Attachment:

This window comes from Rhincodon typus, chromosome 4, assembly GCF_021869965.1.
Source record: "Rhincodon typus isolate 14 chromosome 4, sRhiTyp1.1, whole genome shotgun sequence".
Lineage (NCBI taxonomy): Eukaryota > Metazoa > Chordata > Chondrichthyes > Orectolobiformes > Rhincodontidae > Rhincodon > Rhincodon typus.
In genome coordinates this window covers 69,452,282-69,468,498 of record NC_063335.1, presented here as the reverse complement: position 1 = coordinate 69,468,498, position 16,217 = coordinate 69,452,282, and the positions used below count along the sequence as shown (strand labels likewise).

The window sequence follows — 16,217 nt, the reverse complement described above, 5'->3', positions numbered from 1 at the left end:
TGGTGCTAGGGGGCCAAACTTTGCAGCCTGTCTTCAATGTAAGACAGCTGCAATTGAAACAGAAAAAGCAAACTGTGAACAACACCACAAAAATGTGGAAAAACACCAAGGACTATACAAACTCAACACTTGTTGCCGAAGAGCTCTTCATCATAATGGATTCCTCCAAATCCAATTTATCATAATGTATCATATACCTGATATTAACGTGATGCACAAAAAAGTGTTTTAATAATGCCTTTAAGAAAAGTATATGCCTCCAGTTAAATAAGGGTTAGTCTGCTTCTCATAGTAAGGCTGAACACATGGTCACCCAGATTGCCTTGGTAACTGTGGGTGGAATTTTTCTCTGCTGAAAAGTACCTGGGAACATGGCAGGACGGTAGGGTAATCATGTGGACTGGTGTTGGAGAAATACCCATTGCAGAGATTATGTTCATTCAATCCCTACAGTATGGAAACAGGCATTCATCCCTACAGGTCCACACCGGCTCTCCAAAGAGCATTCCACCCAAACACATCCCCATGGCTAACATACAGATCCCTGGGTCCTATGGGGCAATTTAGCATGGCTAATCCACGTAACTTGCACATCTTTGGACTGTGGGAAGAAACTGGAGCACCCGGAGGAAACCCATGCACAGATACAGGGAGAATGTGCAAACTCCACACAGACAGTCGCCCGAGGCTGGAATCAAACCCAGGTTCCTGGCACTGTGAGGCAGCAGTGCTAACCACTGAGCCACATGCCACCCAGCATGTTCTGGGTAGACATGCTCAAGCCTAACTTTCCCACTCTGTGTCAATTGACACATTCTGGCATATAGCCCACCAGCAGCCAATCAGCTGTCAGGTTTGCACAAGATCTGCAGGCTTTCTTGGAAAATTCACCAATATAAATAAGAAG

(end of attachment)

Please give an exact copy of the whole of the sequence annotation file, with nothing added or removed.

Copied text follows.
This window comes from Rhincodon typus, chromosome 4, assembly GCF_021869965.1.
Source record: "Rhincodon typus isolate 14 chromosome 4, sRhiTyp1.1, whole genome shotgun sequence".
Lineage (NCBI taxonomy): Eukaryota > Metazoa > Chordata > Chondrichthyes > Orectolobiformes > Rhincodontidae > Rhincodon > Rhincodon typus.
In genome coordinates this window covers 69,452,282-69,468,498 of record NC_063335.1, presented here as the reverse complement: position 1 = coordinate 69,468,498, position 16,217 = coordinate 69,452,282, and the positions used below count along the sequence as shown (strand labels likewise).

The window sequence follows — 16,217 nt, the reverse complement described above, 5'->3', positions numbered from 1 at the left end:
TGGTGCTAGGGGGCCAAACTTTGCAGCCTGTCTTCAATGTAAGACAGCTGCAATTGAAACAGAAAAAGCAAACTGTGAACAACACCACAAAAATGTGGAAAAACACCAAGGACTATACAAACTCAACACTTGTTGCCGAAGAGCTCTTCATCATAATGGATTCCTCCAAATCCAATTTATCATAATGTATCATATACCTGATATTAACGTGATGCACAAAAAAGTGTTTTAATAATGCCTTTAAGAAAAGTATATGCCTCCAGTTAAATAAGGGTTAGTCTGCTTCTCATAGTAAGGCTGAACACATGGTCACCCAGATTGCCTTGGTAACTGTGGGTGGAATTTTTCTCTGCTGAAAAGTACCTGGGAACATGGCAGGACGGTAGGGTAATCATGTGGACTGGTGTTGGAGAAATACCCATTGCAGAGATTATGTTCATTCAATCCCTACAGTATGGAAACAGGCATTCATCCCTACAGGTCCACACCGGCTCTCCAAAGAGCATTCCACCCAAACACATCCCCATGGCTAACATACAGATCCCTGGGTCCTATGGGGCAATTTAGCATGGCTAATCCACGTAACTTGCACATCTTTGGACTGTGGGAAGAAACTGGAGCACCCGGAGGAAACCCATGCACAGATACAGGGAGAATGTGCAAACTCCACACAGACAGTCGCCCGAGGCTGGAATCAAACCCAGGTTCCTGGCACTGTGAGGCAGCAGTGCTAACCACTGAGCCACATGCCACCCAGCATGTTCTGGGTAGACATGCTCAAGCCTAACTTTCCCACTCTGTGTCAATTGACACATTCTGGCATATAGCCCACCAGCAGCCAATCAGCTGTCAGGTTTGCACAAGATCTGCAGGCTTTCTTGGAAAATTCACCAATATAAATAAGAAG